My parents split up when I was about six years old. While bearing witness to marital discord and subsequently being mired in the middle of a separation and divorce is certainly not the recommended path for any child, I can say without equivocation that I am the husband that I am, the father that I am, the attorney that I am, and the person that I am because of the unique–and unfortunately decreasingly so–nature of my childhood.
I can also say, beyond a shadow of a doubt, that two ended up being better than one.
To insinuate that I was completely insulated from the drama that accompanied my own parents’ divorce would be a lie. Prior to their separation, when I was likely four or five, I distinctly recall hearing the yelling and screaming and banging of pots and pans from the kitchen downstairs. While I can still envision in my mind’s eye my bedroom set and the rest of my surroundings while my parents were engaged in such behavior, had my parents not separated when they did, I could have been forced to grow up in a household–one household–in which everyone was walking on eggshells, dependent upon inane smalltalk, rather than acknowledging the giant, miserable elephant in the room.
Instead, I had the opportunity to grow up in two households. Two happy households. Two households in which I knew that both my mother and my father would move Heaven and Earth to ensure that my needs were met, that I was safe, that I was doing well in school, and that I was happy and as insulated as possible as the drama of yesterday gave way to the “new normal” of tomorrow.
At my mother’s house, where I spent the majority of my time, I grew to be self-sufficient as the only child of a single mom — and I am very much the husband that I am because of what I was taught. I still know my way around a kitchen. I still find ironing to be oddly soothing. At my father’s house, where I spent many weekends and summers, I felt the unconditional love of a parent who did not get to see his child every day — I am very much the father that I am because of my father; even though I get to see my children every day, I try to treat every moment as precious.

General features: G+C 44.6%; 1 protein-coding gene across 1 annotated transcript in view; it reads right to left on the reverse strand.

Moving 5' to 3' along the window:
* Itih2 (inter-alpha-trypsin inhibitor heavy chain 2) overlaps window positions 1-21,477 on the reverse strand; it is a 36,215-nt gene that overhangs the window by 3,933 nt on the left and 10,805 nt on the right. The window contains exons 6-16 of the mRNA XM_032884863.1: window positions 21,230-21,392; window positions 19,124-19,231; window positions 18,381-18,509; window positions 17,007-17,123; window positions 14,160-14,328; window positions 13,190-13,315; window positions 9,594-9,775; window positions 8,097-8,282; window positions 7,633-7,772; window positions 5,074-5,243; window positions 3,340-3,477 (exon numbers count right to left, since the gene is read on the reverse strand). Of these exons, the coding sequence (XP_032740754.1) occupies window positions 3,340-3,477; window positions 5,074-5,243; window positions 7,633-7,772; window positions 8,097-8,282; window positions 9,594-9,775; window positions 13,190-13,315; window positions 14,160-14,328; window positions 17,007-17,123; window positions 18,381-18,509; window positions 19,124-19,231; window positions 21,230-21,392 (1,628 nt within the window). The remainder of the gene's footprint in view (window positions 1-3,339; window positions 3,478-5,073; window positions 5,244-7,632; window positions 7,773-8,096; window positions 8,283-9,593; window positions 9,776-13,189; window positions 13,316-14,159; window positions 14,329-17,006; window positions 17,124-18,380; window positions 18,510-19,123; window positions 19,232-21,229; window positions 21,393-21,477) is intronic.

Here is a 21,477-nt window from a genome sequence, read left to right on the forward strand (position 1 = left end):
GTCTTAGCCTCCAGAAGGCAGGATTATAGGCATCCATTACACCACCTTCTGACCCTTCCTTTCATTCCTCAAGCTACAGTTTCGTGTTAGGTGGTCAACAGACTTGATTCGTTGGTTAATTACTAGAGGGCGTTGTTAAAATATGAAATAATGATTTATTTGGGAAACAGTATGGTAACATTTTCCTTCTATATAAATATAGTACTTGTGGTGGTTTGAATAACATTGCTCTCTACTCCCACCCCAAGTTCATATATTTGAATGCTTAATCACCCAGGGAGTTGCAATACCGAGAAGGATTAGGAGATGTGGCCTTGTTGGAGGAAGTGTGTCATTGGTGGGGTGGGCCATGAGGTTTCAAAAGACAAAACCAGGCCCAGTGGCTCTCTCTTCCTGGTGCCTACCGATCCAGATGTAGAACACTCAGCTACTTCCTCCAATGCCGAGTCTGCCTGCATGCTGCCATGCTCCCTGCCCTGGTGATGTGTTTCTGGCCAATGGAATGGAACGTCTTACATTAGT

And, better yet, because of a situation that seems so unbearably awful for so many parents at the outset, I had the opportunity to build lasting memories with two parents, in two households. I remember cooking lobster in the rain on camping trips with my mother to Mount Desert Island in Maine and catching dozens of fish on Lake George in New York. I remember equally fondly the baseball games–Nolan Ryan! The 1987 Cardinals!–I attended with my father.
I am who I am because of that not-so-unique childhood, and I would not change anything even if given the chance.
So many times, I sit down with mothers or fathers who come into my office, generally either on the cusp of marital litigation or already feeling stuck in the process. Those worth their salt are more concerned about the impact the divorce will have upon their children than they are worried how the litigation will affect their 401(k).
They worry about their children adjusting to their new circumstances. They worry about whether their parental counterpart will somehow sour the children against them. They worry about the kinds of memories that the children will have, about whether they will be able to provide them with the same sort of childhood that they themselves enjoyed.
From firsthand experience, I can tell you that it is stability that matters. Stability in a child’s life breeds happiness, and happiness brings about good grades, social competence, and development into a responsible, self-sufficient adult.
In some cases, both parents understand the need for stability and put the needs of the children ahead of their own needs, desires, and ego. Other times, however, one or both parents need lessons in proper prioritizing, and it is through the litigation process that such a lesson can be taught. In marital litigation, it has been my experience that those who appear vindictive rarely achieve their goals, and those who are undoubtedly more focused upon their own needs rather than those of their children likely will be exposed as such.
Here in the Palmetto State, in the Family Court it is the best interests of the children that controls. As a living, breathing byproduct of marital litigation, I am fortunate that both of my parents put my needs ahead of those of their own. I was afforded a tremendous childhood, and my fond recollections of that childhood stand as evidence which countermands the notion that divorce somehow precludes children from having the depth of experience that they might have otherwise enjoyed but for their parents’ divorce.
Two, indeed, can be better than one.